A new Trade Ministry regulation issued on Friday will allow alcoholic-beverage makers to supply their products directly to retailers without having to go through distributors, a move that the government hopes will help reduce costs for producers.
However, liquor producers and distributors have been hit hard by high government taxes. They remained skeptical about whether the move would reduce their costs and make beer, wine and spirits more affordable for consumers.
Under the previous regulation, all producers of alcoholic beverages were required to use independent distributors to supply their products to retailers.
The regulation also applied to the country’s sole licensed importer of alcoholic beverages, state-owned PT Sarinah.
The new rule gives producers the freedom to decide whether to use distributors, Subagyo, the ministry’s director general of domestic trade, said on Friday.
Distribution costs for alcohol usually add about 10 percent to retail prices, said Jimmy M Rifai Gani, the president director of Sarinah. However, he said he was unsure whether the regulation would dramatically reduce costs.
“It may reduce distribution costs, but I don’t think it will affect beverage prices that much,” Jimmy said. “The high luxury goods tax, value-added tax and import and excise duties charged on alcohol are areas the government will need to review if they want to reduce prices.”
The government currently taxes alcohol products, which are categorized as luxury goods, at between 40 percent and 150 percent. Imported beverages also face steep import and excise duties. By the time imported beverages hit the shelves, they often cost up to four times more than their wholesale price, Jimmy said.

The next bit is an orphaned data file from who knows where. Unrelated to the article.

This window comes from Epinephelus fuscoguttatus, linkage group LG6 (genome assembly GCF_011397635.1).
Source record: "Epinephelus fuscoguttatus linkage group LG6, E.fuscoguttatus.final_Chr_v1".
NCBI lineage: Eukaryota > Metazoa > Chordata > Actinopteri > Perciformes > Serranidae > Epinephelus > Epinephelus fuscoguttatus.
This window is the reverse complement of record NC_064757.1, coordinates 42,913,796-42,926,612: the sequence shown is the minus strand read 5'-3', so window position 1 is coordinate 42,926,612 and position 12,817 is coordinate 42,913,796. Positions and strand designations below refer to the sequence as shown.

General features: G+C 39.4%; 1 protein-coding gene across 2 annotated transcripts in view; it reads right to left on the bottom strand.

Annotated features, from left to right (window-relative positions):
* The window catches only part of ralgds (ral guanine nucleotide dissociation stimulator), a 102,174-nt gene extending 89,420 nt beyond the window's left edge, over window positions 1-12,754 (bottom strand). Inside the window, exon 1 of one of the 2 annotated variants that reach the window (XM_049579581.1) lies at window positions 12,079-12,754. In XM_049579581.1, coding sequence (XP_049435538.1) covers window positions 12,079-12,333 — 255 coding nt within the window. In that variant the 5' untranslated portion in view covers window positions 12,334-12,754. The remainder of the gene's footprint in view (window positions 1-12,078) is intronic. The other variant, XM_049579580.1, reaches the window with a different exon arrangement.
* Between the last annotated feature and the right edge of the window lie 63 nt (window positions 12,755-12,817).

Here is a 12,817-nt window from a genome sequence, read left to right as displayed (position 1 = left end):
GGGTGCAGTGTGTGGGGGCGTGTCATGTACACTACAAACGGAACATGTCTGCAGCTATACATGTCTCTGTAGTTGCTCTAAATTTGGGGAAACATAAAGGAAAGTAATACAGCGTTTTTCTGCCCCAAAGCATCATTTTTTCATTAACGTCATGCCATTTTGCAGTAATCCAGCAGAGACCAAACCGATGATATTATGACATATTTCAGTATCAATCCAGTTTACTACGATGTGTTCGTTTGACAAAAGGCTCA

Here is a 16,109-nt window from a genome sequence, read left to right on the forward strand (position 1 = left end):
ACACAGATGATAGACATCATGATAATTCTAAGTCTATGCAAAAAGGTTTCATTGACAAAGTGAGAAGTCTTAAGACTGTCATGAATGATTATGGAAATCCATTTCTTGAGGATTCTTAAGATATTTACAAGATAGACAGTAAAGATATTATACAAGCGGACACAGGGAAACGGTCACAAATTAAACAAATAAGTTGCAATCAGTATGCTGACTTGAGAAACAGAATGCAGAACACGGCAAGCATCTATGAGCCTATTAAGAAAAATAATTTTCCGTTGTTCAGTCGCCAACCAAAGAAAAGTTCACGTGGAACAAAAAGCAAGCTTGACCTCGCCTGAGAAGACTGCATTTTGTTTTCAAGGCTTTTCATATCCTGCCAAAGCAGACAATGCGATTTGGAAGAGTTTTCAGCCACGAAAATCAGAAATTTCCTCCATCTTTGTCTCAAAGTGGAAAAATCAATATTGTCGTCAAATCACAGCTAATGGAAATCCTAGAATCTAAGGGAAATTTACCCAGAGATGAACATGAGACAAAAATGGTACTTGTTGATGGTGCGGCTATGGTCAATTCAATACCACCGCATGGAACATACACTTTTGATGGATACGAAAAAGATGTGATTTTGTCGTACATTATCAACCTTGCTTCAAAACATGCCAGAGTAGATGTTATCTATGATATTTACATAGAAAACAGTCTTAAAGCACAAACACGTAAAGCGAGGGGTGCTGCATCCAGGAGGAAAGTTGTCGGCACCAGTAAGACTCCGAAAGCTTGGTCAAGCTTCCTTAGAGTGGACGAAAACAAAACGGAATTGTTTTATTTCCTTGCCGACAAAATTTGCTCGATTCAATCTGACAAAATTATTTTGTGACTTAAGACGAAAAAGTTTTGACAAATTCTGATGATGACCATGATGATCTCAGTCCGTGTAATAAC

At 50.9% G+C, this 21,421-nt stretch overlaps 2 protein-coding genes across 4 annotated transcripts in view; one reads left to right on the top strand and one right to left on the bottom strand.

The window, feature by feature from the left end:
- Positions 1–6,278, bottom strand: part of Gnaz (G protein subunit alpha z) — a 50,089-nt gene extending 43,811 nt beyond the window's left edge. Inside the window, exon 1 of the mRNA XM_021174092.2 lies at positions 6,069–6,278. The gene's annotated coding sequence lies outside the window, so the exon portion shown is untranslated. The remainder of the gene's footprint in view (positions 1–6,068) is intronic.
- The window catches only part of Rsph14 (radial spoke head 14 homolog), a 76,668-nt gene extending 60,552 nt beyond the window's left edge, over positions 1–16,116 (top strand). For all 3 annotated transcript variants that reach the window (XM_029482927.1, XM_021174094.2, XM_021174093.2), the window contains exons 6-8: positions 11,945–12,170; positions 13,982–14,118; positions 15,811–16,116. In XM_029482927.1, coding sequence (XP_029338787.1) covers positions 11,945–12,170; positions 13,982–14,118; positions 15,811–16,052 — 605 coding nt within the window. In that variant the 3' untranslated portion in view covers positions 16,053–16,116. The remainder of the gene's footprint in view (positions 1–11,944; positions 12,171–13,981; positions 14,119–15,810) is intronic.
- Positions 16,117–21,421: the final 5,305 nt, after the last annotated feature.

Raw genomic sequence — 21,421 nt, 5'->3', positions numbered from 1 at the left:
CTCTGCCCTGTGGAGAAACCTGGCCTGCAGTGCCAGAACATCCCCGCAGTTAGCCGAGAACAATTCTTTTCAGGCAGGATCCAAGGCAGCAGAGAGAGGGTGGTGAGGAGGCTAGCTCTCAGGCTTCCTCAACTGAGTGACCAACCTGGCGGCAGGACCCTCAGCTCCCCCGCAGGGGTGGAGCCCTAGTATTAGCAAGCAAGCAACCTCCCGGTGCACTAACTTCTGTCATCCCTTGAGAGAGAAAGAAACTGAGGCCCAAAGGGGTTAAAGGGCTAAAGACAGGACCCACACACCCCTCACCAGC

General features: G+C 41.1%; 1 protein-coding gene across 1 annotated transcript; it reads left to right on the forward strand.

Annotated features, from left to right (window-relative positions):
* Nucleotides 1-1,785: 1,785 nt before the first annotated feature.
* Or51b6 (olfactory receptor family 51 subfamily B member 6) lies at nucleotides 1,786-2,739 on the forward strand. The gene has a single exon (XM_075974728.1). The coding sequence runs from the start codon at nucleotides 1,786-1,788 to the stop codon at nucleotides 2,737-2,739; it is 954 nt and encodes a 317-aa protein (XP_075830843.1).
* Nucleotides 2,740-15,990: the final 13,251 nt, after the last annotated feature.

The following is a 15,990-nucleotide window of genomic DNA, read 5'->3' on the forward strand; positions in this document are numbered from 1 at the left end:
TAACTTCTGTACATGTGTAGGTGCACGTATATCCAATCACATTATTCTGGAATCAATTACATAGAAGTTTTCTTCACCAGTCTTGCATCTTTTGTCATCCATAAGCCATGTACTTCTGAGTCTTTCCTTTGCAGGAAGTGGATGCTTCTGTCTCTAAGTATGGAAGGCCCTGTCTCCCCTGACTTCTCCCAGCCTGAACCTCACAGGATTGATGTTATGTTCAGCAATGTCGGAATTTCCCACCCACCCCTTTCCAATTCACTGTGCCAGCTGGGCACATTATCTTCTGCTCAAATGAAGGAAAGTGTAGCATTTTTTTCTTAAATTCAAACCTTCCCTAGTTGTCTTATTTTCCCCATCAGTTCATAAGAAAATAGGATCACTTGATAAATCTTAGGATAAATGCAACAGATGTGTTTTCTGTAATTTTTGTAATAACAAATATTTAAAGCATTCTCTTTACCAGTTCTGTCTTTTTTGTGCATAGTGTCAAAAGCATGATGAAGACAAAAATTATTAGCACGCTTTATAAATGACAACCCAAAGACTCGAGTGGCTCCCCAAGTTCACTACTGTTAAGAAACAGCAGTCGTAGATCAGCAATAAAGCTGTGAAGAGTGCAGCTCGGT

Sarinah uses 18 distributors to move its products to restaurants, nightclubs and other licensed premises, he said.
Ipung Nimpuno, a spokesperson for the Indonesian Malt Beverages Association (GMMI), said the complexity of the distribution system meant that producers were unlikely to cancel contracts with their distributors in the near future.
“From a business perspective, it wouldn’t bring any benefits,” Ipung said.
“Can you imagine what would happen if we went head-to-head against our former distributors? Besides, we would have to establish our own distribution networks first.”
On Thursday, liquor producers urged the government to ease taxes on alcohol, arguing that the high prices were forcing people to turn to smuggled products and hazardous moonshine, which led to many deaths from alcohol poisoning.
They said illegal liquor accounted for more than 50 percent of the alcoholic beverages consumed in the country.